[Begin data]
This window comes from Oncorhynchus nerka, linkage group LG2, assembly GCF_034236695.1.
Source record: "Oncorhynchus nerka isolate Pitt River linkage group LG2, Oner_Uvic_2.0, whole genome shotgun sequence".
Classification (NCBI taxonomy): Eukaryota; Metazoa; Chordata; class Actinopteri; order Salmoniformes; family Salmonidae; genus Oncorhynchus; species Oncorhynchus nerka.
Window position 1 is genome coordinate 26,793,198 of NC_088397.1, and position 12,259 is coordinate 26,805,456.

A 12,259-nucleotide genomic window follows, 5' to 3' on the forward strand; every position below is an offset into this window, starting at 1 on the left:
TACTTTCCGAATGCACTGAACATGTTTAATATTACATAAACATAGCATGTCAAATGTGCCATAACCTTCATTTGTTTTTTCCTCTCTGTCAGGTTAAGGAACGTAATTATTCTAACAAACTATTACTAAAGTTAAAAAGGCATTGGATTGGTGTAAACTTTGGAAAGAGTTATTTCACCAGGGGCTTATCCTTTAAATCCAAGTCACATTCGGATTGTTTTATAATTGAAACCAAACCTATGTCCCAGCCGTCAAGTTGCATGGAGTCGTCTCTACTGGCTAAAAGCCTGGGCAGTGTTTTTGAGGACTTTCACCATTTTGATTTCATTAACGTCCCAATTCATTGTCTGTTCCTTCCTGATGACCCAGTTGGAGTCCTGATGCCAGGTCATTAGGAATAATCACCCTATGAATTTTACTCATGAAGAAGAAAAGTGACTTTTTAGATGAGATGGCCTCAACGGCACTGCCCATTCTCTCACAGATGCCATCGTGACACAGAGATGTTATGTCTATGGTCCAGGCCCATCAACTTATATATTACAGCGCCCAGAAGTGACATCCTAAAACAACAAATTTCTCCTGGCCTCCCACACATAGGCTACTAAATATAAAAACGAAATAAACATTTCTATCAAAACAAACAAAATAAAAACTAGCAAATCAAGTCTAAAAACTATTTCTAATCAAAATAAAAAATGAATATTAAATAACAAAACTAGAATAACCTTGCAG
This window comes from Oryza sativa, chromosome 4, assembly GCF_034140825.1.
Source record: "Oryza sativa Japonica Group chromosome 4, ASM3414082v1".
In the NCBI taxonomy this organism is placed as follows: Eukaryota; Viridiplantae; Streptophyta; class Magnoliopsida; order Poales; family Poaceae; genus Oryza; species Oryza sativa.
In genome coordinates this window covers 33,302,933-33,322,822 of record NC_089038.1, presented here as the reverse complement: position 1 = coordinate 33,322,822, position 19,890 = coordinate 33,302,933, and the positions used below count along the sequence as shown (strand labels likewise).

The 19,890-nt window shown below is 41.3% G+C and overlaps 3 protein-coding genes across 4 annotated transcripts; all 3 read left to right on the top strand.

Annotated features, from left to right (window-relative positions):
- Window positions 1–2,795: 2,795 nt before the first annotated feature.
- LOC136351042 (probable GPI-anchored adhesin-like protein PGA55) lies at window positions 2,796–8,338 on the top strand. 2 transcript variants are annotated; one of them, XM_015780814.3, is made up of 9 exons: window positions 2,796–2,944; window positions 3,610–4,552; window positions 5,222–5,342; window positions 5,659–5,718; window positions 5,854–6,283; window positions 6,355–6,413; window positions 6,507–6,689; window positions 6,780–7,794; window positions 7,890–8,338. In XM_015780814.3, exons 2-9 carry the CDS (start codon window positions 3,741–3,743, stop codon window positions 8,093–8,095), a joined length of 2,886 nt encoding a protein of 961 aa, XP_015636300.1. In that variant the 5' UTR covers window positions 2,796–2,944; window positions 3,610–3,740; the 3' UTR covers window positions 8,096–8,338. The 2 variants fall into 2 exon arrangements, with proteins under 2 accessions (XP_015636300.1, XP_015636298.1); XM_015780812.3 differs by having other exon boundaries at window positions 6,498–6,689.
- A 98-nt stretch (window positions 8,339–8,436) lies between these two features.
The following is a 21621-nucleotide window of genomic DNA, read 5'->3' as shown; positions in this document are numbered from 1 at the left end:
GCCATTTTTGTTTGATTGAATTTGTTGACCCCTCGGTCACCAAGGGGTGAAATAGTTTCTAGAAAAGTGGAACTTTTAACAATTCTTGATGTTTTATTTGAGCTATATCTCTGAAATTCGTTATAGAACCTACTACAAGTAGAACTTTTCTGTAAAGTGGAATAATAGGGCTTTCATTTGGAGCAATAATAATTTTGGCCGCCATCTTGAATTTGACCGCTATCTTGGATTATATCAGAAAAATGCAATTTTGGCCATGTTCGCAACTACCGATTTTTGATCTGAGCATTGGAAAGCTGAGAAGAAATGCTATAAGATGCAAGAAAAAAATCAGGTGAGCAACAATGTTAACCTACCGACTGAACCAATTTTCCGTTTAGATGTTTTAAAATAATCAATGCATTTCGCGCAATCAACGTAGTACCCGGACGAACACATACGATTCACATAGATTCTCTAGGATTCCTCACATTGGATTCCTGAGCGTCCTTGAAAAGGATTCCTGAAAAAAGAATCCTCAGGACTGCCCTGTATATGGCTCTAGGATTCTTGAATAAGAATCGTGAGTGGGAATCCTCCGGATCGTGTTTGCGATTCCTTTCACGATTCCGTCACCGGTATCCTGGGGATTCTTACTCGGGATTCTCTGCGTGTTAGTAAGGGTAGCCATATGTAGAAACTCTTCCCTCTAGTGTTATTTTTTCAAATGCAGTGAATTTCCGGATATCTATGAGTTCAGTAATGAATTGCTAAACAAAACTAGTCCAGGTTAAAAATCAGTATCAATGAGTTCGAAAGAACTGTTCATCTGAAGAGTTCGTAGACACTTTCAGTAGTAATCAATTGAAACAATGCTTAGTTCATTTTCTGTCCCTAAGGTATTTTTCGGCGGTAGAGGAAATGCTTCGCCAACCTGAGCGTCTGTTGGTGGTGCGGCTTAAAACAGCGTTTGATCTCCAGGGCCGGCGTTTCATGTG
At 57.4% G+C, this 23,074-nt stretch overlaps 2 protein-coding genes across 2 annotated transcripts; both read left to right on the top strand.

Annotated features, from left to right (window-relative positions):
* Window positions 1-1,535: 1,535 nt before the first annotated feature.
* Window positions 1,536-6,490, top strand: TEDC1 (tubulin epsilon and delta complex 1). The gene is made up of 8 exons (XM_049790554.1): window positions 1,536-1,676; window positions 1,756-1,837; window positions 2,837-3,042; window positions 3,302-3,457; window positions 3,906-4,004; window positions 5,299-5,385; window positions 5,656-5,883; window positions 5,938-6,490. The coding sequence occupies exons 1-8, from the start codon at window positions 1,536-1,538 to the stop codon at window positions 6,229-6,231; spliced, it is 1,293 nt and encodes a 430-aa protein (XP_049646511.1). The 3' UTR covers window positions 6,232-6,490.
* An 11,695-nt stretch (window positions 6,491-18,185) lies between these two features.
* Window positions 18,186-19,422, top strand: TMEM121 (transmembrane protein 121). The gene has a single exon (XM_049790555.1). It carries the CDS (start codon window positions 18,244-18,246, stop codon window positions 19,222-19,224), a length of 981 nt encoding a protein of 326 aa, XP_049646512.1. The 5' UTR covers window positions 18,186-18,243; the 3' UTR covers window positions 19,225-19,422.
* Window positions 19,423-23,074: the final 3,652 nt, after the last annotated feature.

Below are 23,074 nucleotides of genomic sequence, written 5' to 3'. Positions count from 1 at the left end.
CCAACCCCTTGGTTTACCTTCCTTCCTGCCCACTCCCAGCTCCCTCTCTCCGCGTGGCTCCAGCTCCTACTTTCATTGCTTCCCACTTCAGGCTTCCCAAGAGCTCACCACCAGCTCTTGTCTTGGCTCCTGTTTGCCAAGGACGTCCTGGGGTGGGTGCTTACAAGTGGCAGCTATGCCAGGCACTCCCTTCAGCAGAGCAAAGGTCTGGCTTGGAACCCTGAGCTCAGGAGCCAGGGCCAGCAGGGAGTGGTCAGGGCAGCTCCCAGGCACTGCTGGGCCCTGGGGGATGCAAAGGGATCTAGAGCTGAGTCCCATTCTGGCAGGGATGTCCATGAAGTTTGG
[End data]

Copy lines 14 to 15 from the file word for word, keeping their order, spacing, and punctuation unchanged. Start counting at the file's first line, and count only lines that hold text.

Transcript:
- LOC136351042 (probable GPI-anchored adhesin-like protein PGA55) lies at window positions 2,796–8,338 on the top strand. 2 transcript variants are annotated; one of them, XM_015780814.3, is made up of 9 exons: window positions 2,796–2,944; window positions 3,610–4,552; window positions 5,222–5,342; window positions 5,659–5,718; window positions 5,854–6,283; window positions 6,355–6,413; window positions 6,507–6,689; window positions 6,780–7,794; window positions 7,890–8,338. In XM_015780814.3, exons 2-9 carry the CDS (start codon window positions 3,741–3,743, stop codon window positions 8,093–8,095), a joined length of 2,886 nt encoding a protein of 961 aa, XP_015636300.1. In that variant the 5' UTR covers window positions 2,796–2,944; window positions 3,610–3,740; the 3' UTR covers window positions 8,096–8,338. The 2 variants fall into 2 exon arrangements, with proteins under 2 accessions (XP_015636300.1, XP_015636298.1); XM_015780812.3 differs by having other exon boundaries at window positions 6,498–6,689.
- A 98-nt stretch (window positions 8,339–8,436) lies between these two features.